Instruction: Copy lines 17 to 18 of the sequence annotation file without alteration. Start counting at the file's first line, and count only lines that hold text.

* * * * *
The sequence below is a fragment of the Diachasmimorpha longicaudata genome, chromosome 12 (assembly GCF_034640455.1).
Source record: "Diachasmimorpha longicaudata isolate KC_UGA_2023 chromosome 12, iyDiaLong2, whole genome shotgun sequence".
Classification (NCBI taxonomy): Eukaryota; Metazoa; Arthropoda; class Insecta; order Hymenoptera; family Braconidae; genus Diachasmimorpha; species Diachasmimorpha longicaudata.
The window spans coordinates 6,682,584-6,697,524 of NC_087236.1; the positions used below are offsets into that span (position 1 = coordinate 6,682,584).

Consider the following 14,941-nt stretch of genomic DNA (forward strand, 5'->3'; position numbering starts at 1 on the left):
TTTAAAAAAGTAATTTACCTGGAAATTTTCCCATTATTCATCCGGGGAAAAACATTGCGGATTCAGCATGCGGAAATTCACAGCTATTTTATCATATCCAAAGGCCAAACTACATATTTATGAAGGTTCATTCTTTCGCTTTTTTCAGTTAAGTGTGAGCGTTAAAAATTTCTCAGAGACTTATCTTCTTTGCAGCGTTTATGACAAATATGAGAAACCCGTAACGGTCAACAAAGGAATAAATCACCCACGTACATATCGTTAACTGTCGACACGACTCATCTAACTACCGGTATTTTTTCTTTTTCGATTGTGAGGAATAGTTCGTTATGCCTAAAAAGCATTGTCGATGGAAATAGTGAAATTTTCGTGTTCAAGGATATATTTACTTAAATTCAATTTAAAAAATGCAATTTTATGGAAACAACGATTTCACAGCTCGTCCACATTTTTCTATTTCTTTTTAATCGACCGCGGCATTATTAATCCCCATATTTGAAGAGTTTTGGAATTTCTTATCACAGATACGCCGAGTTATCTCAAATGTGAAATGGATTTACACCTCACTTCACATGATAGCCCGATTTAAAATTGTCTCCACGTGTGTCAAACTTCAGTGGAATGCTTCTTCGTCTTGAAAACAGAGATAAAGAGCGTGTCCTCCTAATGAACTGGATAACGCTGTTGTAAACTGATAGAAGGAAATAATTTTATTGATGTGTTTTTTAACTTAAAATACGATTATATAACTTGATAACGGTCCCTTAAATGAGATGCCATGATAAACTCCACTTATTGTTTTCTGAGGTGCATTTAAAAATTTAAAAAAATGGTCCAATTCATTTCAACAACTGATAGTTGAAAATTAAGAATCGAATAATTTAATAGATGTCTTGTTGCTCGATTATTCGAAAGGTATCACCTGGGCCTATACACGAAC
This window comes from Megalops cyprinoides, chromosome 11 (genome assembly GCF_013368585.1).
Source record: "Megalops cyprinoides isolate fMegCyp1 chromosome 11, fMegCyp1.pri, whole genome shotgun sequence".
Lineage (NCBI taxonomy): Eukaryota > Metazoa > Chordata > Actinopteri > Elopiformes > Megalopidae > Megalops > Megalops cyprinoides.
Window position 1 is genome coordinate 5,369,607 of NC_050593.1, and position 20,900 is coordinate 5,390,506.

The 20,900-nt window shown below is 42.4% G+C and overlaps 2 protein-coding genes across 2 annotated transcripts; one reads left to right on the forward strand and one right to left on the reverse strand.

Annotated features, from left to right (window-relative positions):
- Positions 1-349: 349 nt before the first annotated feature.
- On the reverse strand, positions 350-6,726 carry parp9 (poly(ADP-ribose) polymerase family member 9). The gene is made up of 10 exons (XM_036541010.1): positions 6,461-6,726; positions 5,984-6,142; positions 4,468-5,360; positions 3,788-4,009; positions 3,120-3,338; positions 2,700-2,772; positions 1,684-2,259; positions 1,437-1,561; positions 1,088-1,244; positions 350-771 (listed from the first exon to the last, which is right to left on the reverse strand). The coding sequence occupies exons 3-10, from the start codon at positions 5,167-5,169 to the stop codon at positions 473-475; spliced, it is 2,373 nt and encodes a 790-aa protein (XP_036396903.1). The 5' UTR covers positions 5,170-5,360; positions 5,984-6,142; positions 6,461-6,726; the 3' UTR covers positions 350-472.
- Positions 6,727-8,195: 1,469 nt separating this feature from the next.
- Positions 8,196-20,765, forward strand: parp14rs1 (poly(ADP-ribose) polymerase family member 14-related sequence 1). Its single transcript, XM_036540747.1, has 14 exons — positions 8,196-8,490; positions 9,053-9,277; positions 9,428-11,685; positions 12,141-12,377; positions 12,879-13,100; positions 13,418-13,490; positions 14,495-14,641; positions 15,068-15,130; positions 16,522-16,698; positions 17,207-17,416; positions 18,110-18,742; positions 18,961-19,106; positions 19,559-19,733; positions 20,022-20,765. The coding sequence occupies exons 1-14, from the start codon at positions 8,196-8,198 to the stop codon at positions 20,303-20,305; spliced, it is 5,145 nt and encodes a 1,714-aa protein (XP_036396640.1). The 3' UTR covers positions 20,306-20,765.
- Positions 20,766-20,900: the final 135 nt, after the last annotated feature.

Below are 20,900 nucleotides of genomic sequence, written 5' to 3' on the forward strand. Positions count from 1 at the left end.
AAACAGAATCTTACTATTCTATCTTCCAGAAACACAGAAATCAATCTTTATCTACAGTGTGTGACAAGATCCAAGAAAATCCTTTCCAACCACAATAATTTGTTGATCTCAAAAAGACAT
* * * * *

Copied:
- Positions 20,766-20,900: the final 135 nt, after the last annotated feature.

Below are 20,900 nucleotides of genomic sequence, written 5' to 3' on the forward strand. Positions count from 1 at the left end.